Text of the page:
Buck finds out the murderers were a group of Yeehat Indians. Buck eventually kills the natives to avenge Thornton, and he then is attacked by an entire pack of wolves. Buck wins the fight, then finds that the same timber wolf he had socialized with was in the pack he fought.
Buck then follows the wolf and its pack into the forest, and answers the call of the wild. Buck comes out of the backwoods once a year on the anniversary of his attack on the Yeehats, at the former campsite where he was last with John Thornton, Hans and Pete, in order to mourn their deaths.
Background[ edit ] Miners carry gear up the Chilkoot Pass to reach the Klondike California native Jack London had traveled around the United States as a hoboreturned to California to finish high school he dropped out at age 14and spent a year in college at Berkeleywhen in he went to the Klondike by way of Alaska during the height of the Klondike Gold Rush.
Later, he said of the experience: They were successful in staking claims to eight gold mines along the Stewart River.
The Call of the Wild is a short adventure novel by Jack London. The central character of the novel is a dog named Buck. The story opens at a ranch in Santa Clara Valley, California, when Buck is stolen from his home and sold into service as a sled dog in Alaska/5. The Call of the Wild was first serialised in the Saturday Evening Post in the summer of and was an instant hit. Jack London had already sold the rights to the novel outright for $2, Nov 15, · The Call of the Wild, novel by Jack London, published serially by The Saturday Evening Post in and then as a single-volume book by Macmillan & Co. the same year. It is often considered to be his masterpiece and is the most widely read of all his publications.
He had contracted scurvycommon in the Arctic winters where fresh produce was unavailable. When his gums began to swell he decided to return to California.The Call of the Wild was first serialised in the Saturday Evening Post in the summer of and was an instant hit.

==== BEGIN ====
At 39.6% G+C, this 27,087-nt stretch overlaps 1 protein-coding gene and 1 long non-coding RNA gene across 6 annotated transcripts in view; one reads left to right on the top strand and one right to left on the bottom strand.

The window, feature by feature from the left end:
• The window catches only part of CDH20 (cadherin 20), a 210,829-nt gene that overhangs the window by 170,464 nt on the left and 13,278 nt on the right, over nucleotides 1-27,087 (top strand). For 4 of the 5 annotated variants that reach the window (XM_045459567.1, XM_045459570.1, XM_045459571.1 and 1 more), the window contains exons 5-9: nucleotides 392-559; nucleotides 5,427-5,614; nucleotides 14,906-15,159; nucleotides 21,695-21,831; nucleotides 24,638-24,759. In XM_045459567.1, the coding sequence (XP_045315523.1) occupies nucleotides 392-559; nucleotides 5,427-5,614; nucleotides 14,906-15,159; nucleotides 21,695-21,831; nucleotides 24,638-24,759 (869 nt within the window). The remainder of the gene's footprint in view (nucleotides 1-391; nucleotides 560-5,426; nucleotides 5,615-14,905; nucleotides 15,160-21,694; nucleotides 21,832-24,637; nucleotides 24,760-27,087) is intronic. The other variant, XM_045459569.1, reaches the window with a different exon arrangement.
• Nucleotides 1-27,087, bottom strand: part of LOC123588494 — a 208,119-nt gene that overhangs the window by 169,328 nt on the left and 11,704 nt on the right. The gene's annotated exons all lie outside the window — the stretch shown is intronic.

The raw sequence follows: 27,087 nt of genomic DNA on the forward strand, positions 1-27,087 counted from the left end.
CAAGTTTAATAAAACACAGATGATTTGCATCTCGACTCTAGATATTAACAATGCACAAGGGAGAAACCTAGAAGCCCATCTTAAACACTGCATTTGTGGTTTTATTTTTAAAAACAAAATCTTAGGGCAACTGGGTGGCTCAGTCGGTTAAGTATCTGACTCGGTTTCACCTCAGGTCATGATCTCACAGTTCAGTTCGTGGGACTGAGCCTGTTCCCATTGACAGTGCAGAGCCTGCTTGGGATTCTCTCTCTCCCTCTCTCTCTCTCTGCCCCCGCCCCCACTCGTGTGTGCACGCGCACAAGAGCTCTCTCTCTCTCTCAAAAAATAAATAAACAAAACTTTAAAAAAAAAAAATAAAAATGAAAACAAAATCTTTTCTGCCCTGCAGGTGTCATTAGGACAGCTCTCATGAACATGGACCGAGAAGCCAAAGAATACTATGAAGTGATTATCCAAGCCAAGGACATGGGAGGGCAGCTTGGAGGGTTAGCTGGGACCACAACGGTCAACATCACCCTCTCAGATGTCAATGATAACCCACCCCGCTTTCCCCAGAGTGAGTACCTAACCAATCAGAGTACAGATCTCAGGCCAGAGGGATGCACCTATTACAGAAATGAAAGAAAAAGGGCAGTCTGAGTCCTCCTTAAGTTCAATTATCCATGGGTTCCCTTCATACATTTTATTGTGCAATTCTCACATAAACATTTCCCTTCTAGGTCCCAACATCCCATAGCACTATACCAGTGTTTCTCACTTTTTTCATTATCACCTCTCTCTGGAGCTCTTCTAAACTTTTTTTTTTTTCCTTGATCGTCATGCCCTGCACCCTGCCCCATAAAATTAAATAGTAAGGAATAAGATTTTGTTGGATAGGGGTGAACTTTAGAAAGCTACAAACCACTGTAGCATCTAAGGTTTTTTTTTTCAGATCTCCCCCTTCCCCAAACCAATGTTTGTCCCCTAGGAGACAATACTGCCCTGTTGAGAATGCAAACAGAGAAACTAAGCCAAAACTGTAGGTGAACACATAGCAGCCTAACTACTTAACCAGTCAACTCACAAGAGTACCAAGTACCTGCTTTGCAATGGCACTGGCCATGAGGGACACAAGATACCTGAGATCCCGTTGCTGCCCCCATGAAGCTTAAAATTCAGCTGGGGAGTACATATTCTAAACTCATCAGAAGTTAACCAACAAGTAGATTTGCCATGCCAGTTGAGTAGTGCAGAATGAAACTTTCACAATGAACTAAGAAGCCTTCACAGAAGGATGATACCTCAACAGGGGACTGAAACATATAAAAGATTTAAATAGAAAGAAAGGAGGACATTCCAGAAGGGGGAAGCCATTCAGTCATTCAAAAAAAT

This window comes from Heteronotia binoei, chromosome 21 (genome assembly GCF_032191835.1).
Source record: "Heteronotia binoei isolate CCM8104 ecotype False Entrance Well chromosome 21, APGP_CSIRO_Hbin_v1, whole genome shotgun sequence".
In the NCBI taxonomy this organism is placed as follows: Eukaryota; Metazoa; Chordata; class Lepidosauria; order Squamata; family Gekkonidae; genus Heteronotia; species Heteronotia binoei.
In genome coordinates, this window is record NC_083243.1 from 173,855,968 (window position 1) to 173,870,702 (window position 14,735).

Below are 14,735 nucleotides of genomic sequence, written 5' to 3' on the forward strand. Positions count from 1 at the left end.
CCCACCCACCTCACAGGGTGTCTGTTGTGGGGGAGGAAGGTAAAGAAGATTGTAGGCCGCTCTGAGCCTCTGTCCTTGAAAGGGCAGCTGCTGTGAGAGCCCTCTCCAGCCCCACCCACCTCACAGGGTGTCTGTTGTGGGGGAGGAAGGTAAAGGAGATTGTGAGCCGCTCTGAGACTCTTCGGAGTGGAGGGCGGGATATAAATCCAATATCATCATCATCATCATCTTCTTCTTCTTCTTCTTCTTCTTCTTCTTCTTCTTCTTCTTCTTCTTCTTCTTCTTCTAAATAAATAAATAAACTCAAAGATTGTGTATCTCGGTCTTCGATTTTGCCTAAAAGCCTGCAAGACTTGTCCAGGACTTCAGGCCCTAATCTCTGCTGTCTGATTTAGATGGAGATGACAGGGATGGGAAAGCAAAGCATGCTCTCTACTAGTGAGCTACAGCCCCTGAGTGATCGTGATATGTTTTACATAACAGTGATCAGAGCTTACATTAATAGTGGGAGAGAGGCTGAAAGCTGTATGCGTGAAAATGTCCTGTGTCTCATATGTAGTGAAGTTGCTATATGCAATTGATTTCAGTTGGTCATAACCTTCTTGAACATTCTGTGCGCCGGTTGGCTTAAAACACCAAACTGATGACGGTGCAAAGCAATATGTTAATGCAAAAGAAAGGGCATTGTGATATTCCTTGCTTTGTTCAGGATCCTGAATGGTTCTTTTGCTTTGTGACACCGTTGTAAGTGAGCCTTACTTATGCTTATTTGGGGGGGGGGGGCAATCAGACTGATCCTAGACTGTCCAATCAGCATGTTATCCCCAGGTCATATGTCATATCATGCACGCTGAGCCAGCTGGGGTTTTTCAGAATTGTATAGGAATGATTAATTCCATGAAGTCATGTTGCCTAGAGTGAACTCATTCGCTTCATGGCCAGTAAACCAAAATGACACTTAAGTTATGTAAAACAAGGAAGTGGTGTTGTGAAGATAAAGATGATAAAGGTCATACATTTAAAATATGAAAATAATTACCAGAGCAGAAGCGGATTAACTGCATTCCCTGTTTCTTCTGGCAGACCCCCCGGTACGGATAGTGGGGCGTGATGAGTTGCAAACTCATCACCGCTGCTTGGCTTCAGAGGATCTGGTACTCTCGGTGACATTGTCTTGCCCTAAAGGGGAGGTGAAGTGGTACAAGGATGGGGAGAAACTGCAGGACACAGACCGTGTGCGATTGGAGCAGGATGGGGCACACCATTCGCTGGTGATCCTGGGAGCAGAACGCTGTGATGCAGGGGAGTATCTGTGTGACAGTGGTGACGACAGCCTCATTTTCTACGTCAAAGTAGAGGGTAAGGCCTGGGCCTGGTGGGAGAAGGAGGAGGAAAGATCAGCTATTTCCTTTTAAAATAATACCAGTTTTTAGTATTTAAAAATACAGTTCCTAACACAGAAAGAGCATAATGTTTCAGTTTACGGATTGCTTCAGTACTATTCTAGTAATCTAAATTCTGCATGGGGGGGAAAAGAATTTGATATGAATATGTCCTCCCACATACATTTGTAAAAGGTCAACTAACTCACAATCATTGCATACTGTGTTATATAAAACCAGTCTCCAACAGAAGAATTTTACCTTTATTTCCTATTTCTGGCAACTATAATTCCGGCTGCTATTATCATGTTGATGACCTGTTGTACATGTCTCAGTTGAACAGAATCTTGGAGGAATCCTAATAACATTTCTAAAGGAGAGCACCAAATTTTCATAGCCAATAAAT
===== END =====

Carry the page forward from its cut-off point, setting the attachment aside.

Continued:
Jack London had already sold the rights to the novel outright for $2, The Call of the Wild is a short adventure novel by Jack London published in and set in Yukon, Canada during the s Klondike Gold Rush, when strong sled dogs were in high demand.
The central character of the novel is a dog named Buck.
The Call of the Wild is a novel by Jack London. It focuses on the life of Buck, a pampered dog who lives with a wealthy family in southern California.
During the Gold Rush, Buck is captured, sold, and eventually shipped to Alaska/5(7). The Call of the Wild by Jack London was so good, I was happy for the long lines and slightly upset to put it away to watch the movies. It reads like poetry, it penetrates like good wine, it stays with you like a good long kiss and it leaves you wondering about a different world, the world of wild animals and dark forests and deep mysteries of time and nature.
Animal tales, especially those purporting to be based on the truth about the natural world, were in vogue by the time Jack London published The Call of the Wild.
Central to London's novel is the journey from civilization to the wild of an animal hero. The Call of the Wild Quotes (showing of ) “He was mastered by the sheer surging of life, the tidal wave of being, the perfect joy of each separate muscle, joint, and sinew in that it was everything that was not death, that it was aglow and rampant, expressing itself in .